Tuesday, August 13, 2013

Kerberos SPN configuration errors for dummies

In a previous article, I had written about the problem of duplicate Kerberos SPN's (Service principal names) and how to identify them.  Since then, I notice a recurring theme in my life where application and database people typically don't understand authentication configurations at all.  As a result, accounts get swapped out, configuration changes are made without any thoughts to what will work, and so on.  In the end the whole application environment may have downgraded itself to NTLM or just stopped working altogether.  So, I thought I would take another shot at trying to simplify kerberos interactions for the typical application web server talking to a database server.

First of all, lets understand what kerberos is doing for us.  Authentication, is how we identify ourselves.  In the example WEB Server->SQL Server, it could be:

1) a service account on the webserver that is logging into the SQL server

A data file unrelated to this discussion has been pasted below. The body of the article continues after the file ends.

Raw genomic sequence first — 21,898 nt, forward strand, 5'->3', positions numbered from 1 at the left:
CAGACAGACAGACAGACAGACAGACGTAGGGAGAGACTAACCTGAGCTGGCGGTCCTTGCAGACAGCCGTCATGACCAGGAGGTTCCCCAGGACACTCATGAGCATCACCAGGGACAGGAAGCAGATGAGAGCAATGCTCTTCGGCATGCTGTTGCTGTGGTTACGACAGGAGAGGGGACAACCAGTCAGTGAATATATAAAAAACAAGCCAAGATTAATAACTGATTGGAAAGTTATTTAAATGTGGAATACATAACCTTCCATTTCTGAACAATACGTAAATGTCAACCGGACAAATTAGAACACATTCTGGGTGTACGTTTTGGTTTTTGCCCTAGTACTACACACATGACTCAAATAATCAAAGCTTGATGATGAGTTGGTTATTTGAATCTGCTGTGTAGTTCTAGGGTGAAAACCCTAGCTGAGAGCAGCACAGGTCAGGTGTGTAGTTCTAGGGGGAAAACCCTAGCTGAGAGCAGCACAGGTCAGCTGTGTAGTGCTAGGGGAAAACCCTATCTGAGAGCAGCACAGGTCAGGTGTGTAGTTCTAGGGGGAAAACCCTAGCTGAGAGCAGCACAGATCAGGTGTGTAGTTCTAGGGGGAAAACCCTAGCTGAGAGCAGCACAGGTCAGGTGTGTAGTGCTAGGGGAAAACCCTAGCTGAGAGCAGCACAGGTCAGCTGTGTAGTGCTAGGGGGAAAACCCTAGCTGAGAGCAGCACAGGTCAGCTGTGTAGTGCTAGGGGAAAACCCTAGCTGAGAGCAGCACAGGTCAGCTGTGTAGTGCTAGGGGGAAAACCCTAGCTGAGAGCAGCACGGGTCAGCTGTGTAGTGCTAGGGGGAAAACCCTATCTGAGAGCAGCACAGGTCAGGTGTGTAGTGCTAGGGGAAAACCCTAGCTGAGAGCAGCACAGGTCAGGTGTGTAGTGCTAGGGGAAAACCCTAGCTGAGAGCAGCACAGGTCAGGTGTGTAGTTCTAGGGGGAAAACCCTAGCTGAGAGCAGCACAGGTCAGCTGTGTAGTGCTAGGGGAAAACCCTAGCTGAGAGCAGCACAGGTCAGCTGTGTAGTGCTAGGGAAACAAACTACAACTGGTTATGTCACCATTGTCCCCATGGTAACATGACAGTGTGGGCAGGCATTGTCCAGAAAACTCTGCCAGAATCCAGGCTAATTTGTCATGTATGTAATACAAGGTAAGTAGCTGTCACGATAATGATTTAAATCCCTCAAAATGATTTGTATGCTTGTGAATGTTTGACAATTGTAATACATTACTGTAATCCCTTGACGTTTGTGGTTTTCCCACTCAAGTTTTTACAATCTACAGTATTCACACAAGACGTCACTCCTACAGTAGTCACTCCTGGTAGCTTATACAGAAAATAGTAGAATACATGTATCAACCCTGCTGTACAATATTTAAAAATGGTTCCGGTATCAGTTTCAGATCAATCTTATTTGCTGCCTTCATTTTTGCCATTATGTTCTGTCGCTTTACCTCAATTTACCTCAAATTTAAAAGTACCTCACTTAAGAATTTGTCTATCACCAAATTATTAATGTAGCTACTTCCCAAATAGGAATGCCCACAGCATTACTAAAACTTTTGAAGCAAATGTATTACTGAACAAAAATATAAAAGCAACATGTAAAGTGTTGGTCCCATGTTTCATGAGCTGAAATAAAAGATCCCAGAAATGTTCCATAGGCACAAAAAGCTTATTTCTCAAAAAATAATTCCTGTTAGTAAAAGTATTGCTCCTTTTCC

2) The end user (at the browser) authenticating to the webserver and the webserver is set to log into the SQL server on the user's behalf (delegation)

Authentication uses protocols to ensure that the various applications and servers are all speaking the same language.  Typically this is NTLM, NTLMv2, or Kerberos v5.  Here we will focus on kerberos.

The way kerberos works is, you have a "Service" that you want to access.  This "Service" has a type and a host machine that it runs on.  Example:

1) Web service on machine Server1.mydomain.com.  In Kerberos SPN format:   HTTP/server1.mydomain.com
2) MSSQL service on machine ServerSQL1.mydomain.com.  In Kerberos SPN Format:    MSSqlSvc/ServerSQL1.mydomain.com

There are other variations that include port numbers and domain names, but to keep things simple we will stick to standard ports and windows services here.

So what is the SPN used for?  Lets look at it in less technical terms first: